There is also a different culture aboard liners as opposed to cruise ships. Liners are still considered transportation, just as they were before the advent of passenger aircraft and the jet engine. Many people aboard Noordam, over a hundred by the way, are either staying aboard after we dock in NYC to move on to other destinations or were aboard when we embarked at Civitaveccia in Italy, leaving us in Spain or at Bermuda when we arrive. Mrs. F and I have come to believe that liners are the only way to return from a European vacation, which we did for the first time coming home from London aboard QM2 two years ago.
I won't get into the wonderful history of ocean liners, Mr. Miller does that far better than I in his 60 books on the subject, but I will make it easy for you. Ocean liners are a culture of sophisticated elegance. Cruise ships are party boats. Each has its place. The Mrs. and I have had a great time on the fourteen holidays we've taken on cruise ships since we were married. At this point in our lives though, you probably won't see us on another one. As I said, there is a different culture aboard liners.
Where a cruise ship has Caribbean bands and the canned background music is reggae, hip hop, and rock & roll, aboard a liner you're far more likely to see a string quartet or a big band, and the background is more Mozart than Bob Marley. A liner is more sedate, the crowd a bit older, and drinking and raucous partying is not the priority. Lord knows, the alcohol does flow, but you won't see people falling-down drunk. You won't see jeans and t-shirts at dinner, and it's the odd man who doesn't wear a jacket and tie to the dining room. Many people's downtime is rather spent in the library, attending lectures, or classes on one subject or another. I signed up for several master class lectures by Mr. Miller and the Mrs. is taking a series of cooking classes from some world-renkowned chef, broadening her already gourmet-caliber talents.
Refined elegance and liner culture is truly an amazing thing and the ghosts of the old liners now departed, the German Emperador, the Italian Rex, the French Normandie, the American United States, Lusitania and Mauritania the ships of the legendary British White Star Line (yes, even Titanic), and the original Queens, Mary and Elizabeth from Cunard stand guard over us as we make the crossing that was once the only way to get from Old World to New. Liners embrace the romance of the high seas and while to many, a ship is a ship, reading one of Mr. Miller's books will give you a new understanding of these leviathans of the world's oceans.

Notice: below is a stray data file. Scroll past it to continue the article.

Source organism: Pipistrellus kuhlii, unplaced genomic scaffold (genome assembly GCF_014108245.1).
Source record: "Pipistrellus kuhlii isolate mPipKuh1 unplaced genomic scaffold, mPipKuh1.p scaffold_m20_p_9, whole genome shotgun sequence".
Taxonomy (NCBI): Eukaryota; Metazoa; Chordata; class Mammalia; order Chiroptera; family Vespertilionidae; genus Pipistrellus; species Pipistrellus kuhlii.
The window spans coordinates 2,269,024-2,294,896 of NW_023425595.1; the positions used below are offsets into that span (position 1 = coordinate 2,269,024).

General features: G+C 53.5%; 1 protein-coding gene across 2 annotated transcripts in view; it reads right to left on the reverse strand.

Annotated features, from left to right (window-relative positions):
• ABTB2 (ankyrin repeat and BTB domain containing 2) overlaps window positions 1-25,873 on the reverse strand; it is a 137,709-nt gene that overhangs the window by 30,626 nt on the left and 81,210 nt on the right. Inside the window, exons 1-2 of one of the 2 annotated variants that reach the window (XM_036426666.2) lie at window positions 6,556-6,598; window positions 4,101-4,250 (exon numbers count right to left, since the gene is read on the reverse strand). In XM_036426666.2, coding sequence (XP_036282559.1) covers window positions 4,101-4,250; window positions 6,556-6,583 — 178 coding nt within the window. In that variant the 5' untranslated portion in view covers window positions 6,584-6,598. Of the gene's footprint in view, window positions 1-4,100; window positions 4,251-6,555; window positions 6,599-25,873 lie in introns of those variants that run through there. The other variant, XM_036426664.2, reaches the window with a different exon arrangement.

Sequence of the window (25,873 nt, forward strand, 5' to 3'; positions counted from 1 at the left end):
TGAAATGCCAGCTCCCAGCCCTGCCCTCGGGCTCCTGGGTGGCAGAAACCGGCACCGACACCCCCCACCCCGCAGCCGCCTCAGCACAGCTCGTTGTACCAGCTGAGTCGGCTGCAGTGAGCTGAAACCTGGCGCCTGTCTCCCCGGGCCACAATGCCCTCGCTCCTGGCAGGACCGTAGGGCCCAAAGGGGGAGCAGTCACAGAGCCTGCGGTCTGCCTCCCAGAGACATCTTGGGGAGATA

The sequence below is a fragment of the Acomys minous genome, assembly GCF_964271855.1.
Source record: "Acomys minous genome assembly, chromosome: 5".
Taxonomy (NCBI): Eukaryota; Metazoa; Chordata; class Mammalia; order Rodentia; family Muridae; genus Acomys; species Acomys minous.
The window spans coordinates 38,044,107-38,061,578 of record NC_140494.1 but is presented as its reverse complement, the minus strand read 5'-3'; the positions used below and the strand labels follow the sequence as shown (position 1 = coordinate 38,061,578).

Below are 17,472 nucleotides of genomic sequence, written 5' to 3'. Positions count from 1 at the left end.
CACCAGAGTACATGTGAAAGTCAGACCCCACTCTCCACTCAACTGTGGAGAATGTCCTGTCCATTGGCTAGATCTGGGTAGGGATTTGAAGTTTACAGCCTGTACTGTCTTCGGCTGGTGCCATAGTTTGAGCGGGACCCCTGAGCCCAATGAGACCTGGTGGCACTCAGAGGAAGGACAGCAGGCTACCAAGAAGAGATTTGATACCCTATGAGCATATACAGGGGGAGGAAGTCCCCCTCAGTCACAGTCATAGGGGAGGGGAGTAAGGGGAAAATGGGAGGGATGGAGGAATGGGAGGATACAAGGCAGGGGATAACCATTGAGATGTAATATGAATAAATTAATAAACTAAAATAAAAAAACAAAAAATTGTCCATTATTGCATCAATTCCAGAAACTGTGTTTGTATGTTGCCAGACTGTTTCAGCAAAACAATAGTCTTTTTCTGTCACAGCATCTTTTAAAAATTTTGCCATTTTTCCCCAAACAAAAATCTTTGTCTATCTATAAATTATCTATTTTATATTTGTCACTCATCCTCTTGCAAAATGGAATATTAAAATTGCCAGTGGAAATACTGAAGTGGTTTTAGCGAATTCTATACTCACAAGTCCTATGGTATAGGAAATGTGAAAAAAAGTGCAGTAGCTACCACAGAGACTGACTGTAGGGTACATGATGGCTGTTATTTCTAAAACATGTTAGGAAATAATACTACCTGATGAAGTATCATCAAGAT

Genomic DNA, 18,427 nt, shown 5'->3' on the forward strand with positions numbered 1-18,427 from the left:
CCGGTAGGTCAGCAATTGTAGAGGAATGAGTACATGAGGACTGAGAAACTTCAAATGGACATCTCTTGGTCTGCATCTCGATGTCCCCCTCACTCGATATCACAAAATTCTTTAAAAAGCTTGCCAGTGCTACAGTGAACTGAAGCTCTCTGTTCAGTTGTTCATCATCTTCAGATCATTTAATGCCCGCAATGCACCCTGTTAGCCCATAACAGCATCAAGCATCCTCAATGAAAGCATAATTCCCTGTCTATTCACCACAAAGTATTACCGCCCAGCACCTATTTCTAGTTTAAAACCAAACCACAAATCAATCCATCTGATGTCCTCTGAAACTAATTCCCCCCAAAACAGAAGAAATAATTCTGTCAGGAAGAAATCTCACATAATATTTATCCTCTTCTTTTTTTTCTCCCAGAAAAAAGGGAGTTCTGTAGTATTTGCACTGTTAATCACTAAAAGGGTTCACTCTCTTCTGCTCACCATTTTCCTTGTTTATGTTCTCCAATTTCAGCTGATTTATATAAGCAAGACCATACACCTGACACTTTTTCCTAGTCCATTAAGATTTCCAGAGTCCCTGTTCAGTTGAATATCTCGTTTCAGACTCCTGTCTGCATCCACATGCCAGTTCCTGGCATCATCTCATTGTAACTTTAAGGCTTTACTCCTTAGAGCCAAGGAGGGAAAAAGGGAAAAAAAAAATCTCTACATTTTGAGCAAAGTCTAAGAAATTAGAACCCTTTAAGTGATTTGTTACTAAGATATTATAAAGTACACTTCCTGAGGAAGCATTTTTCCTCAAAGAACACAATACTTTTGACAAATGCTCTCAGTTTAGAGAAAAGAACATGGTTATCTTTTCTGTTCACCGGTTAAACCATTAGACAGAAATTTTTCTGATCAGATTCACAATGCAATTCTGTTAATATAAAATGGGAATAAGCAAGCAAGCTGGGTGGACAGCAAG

Liner vs. Cruise ship? Put me on an ocean liner any day. Once you're bitten by the bug, you'll see what I mean.
Wednesday, October 04, 2006
Seems that St. Michael (San Miguel) is a big macher in Spain. I think more churches are named after him here than any other. He's the patron saint of Jerez de la Frontinera.
This is the oldest doorway in the city of Jerez. Still in use in the town hall since just after the Romans got tossed.
The Plaza de la Asuncion in Jerez, also dating back to Roman times, Julius Caesar living here for a time.
The Gothic Cathedral de la Salvador. Notice the flying buttress architecture. To architecture nuts like the Mrs and me, this was heaven.
A statue of
Entering Cadiz through the old city walls.
A beautiful square in the center of the Old City. They have so many of these that I forget the name of this one, but way cool regardless. Art Deco abounds here.
Cadiz is a city of beaches as it sits on the Atlantic, just outside the Straits of Gibraltar. The sand is yellow, the color reflected in a lot of the old construction. The boats belong to the mackerel and anchovy fisherman who head out to sea in those little fucking things as the sun goes down.
The Al-Kazar. The Moorish/Muslim influence is great here, owing to the proximiy to Africa.
The ancient mosaics also decorate every street corner, a hint at the Catholic background of 90% of the people here.
Monday, October 02, 2006
This bust of Dutch King William is at the end of our corridor on the ship. I rub his head for luck every time I go past.
Kids build the same crappy cars all over the world - Valencia.
The Fixers on the bus - Valencia.
Mother Superior jumped the gun. Boy was she pissed at me for taking her pic. Heh ... - Florence.